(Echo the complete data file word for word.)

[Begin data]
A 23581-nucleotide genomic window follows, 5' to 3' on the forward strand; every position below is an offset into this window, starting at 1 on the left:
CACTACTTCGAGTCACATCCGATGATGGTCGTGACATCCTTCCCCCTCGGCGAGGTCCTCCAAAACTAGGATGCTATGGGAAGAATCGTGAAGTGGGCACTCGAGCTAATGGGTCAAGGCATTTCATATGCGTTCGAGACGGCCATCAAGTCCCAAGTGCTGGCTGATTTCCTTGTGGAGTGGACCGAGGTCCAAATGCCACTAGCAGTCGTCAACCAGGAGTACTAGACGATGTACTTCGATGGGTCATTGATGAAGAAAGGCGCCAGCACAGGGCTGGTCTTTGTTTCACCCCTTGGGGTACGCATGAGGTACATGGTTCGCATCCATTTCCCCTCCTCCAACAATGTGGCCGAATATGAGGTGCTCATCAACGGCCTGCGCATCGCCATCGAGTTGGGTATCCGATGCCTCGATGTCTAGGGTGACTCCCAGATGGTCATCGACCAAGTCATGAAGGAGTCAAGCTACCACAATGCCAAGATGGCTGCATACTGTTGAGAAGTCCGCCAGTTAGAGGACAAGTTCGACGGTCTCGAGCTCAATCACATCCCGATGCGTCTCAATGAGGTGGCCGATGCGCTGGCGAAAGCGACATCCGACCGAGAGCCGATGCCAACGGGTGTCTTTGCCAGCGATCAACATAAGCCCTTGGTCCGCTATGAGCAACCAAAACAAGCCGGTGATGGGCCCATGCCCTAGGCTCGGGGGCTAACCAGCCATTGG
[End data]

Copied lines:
A 23581-nucleotide genomic window follows, 5' to 3' on the forward strand; every position below is an offset into this window, starting at 1 on the left:
CACTACTTCGAGTCACATCCGATGATGGTCGTGACATCCTTCCCCCTCGGCGAGGTCCTCCAAAACTAGGATGCTATGGGAAGAATCGTGAAGTGGGCACTCGAGCTAATGGGTCAAGGCATTTCATATGCGTTCGAGACGGCCATCAAGTCCCAAGTGCTGGCTGATTTCCTTGTGGAGTGGACCGAGGTCCAAATGCCACTAGCAGTCGTCAACCAGGAGTACTAGACGATGTACTTCGATGGGTCATTGATGAAGAAAGGCGCCAGCACAGGGCTGGTCTTTGTTTCACCCCTTGGGGTACGCATGAGGTACATGGTTCGCATCCATTTCCCCTCCTCCAACAATGTGGCCGAATATGAGGTGCTCATCAACGGCCTGCGCATCGCCATCGAGTTGGGTATCCGATGCCTCGATGTCTAGGGTGACTCCCAGATGGTCATCGACCAAGTCATGAAGGAGTCAAGCTACCACAATGCCAAGATGGCTGCATACTGTTGAGAAGTCCGCCAGTTAGAGGACAAGTTCGACGGTCTCGAGCTCAATCACATCCCGATGCGTCTCAATGAGGTGGCCGATGCGCTGGCGAAAGCGACATCCGACCGAGAGCCGATGCCAACGGGTGTCTTTGCCAGCGATCAACATAAGCCCTTGGTCCGCTATGAGCAACCAAAACAAGCCGGTGATGGGCCCATGCCCTAGGCTCGGGGGCTAACCAGCCATTGG